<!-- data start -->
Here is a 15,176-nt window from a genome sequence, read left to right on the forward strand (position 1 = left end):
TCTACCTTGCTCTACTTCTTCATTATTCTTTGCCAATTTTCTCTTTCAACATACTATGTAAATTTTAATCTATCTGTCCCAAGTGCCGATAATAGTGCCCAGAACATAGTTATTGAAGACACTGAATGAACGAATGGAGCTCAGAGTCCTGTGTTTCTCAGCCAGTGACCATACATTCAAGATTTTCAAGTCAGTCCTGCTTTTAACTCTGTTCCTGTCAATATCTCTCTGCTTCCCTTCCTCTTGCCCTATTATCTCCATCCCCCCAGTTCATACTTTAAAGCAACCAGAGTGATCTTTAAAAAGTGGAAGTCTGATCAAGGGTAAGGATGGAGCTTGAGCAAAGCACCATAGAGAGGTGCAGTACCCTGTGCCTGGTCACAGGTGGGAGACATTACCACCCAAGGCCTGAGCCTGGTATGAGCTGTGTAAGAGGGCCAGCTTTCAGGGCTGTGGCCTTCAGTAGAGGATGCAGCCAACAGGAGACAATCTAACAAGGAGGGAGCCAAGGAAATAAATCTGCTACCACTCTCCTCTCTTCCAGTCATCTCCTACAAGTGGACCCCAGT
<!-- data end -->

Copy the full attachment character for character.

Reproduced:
Here is a 15,176-nt window from a genome sequence, read left to right on the forward strand (position 1 = left end):
TCTACCTTGCTCTACTTCTTCATTATTCTTTGCCAATTTTCTCTTTCAACATACTATGTAAATTTTAATCTATCTGTCCCAAGTGCCGATAATAGTGCCCAGAACATAGTTATTGAAGACACTGAATGAACGAATGGAGCTCAGAGTCCTGTGTTTCTCAGCCAGTGACCATACATTCAAGATTTTCAAGTCAGTCCTGCTTTTAACTCTGTTCCTGTCAATATCTCTCTGCTTCCCTTCCTCTTGCCCTATTATCTCCATCCCCCCAGTTCATACTTTAAAGCAACCAGAGTGATCTTTAAAAAGTGGAAGTCTGATCAAGGGTAAGGATGGAGCTTGAGCAAAGCACCATAGAGAGGTGCAGTACCCTGTGCCTGGTCACAGGTGGGAGACATTACCACCCAAGGCCTGAGCCTGGTATGAGCTGTGTAAGAGGGCCAGCTTTCAGGGCTGTGGCCTTCAGTAGAGGATGCAGCCAACAGGAGACAATCTAACAAGGAGGGAGCCAAGGAAATAAATCTGCTACCACTCTCCTCTCTTCCAGTCATCTCCTACAAGTGGACCCCAGT